Arlo the Lion Who Couldn't Sleep
Catherine Rayner (Author)
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DescriptionThis beautiful, meditative book about a lion who can't sleep is an excellent bedtime read for reluctant sleepers. Arlo is a very tired lion, and he's tried everything to get to sleep. But the grass is too prickly, the trees are too noisy, and his family wriggles awfully too much. Goodness! How is an exhausted lion ever to get a wink of shuteye? Luckily, owl has a few tricks up her sleeve, and Arlo couldn't be happier to give them a whirl. This gentle and humorous bedtime story has a calming message of mindfulness and centeredness that's beautifully complemented by gorgeous watercolor, acrylic ink, and pencil art from Kate Greenway Medal-winning author-illustrator, Catherine Rayner.
October 06, 2020
9.9 X 11.1 X 0.4 inches | 1.05 pounds
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About the Author
Catherine Rayner is an award-winning author and illustrator of children's books. She attended Leeds College of Art and Edinburg College of Art. Her work has won the Kate Greenaway Medal and has been short-listed for the same award numerous times. The Sunday Times named Norris, The Bear Who Shared a 100 Children's Modern Classic of the past decade. Catherine also illustrates greeting cards and exhibits her work in galleries and her work is held in collections and archives worldwide. Every autumn, she tours with The Children's Book Show. She lives in England.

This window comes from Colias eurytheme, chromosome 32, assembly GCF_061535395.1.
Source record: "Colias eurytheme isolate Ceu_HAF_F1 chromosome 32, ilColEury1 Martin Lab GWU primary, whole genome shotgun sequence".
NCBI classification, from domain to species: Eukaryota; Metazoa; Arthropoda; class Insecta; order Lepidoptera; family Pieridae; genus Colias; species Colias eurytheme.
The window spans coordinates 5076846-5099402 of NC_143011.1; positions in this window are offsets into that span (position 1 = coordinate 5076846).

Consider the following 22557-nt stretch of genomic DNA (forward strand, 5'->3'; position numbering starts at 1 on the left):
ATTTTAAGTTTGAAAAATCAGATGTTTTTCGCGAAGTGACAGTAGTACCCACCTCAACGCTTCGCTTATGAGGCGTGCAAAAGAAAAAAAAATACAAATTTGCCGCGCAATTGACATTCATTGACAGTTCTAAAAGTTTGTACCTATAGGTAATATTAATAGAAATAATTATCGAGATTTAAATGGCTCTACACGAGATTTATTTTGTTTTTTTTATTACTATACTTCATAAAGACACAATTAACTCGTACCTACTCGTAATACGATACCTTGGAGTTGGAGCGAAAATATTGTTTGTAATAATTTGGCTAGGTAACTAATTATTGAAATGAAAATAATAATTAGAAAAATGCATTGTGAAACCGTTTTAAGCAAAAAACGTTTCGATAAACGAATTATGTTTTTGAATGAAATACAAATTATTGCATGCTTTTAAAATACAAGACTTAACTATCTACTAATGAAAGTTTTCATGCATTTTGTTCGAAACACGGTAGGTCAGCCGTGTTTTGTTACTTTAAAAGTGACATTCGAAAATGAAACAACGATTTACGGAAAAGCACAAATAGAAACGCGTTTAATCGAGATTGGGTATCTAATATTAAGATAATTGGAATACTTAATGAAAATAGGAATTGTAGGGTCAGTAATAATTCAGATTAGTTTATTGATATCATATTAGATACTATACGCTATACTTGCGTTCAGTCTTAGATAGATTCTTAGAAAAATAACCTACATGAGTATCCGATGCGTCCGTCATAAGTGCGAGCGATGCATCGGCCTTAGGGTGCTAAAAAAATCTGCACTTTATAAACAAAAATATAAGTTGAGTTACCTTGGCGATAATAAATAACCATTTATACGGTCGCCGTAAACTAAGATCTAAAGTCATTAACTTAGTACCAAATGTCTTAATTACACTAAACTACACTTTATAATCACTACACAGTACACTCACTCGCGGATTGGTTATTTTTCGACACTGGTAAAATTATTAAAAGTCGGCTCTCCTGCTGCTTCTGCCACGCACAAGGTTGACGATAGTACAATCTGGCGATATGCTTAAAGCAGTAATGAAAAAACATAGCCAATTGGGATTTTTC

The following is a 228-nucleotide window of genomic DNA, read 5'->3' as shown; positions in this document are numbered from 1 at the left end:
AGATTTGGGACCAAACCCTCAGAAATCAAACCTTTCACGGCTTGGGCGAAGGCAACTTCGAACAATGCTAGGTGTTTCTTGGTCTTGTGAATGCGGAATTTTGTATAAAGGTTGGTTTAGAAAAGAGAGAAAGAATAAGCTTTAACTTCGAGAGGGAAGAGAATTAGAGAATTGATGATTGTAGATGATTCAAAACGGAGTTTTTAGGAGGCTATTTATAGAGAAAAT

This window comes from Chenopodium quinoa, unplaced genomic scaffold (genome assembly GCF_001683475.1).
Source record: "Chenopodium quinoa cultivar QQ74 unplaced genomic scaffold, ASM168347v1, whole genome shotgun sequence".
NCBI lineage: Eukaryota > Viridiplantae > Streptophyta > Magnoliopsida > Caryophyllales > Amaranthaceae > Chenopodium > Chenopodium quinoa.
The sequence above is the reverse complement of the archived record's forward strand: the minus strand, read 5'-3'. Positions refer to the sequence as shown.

"Rayner's soothing language effectively sets the stage for addressing a frequent childhood problem. . . The lullaby portion of the story appears in wavy lines, emphasizing its lyric qualities. Rayner's full-bleed mixed-media spreads skillfully depict the flora and fauna of an African savanna. She makes good use of vivid hues for the sky. . . many will find it a welcome soporific." --Booklist "[Arlo] is rendered by the writer-illustrator Catherine Rayner in a liquid, blobby, swirly style, barely held together by strong black outlines, which to my eye underscores just how desperate he is to slip the bonds of consciousness... a pretty wash of a painting. . . shows the lion bleeding into a landscape that itself seems to be bleeding into air -- an illustration that looks the way the drift and untethering of falling asleep feels."--The New York Times ★ "Spellbinding. . . alluringly tranquil. . . Gentle and gorgeous." --Kirkus Reviews, Starred Review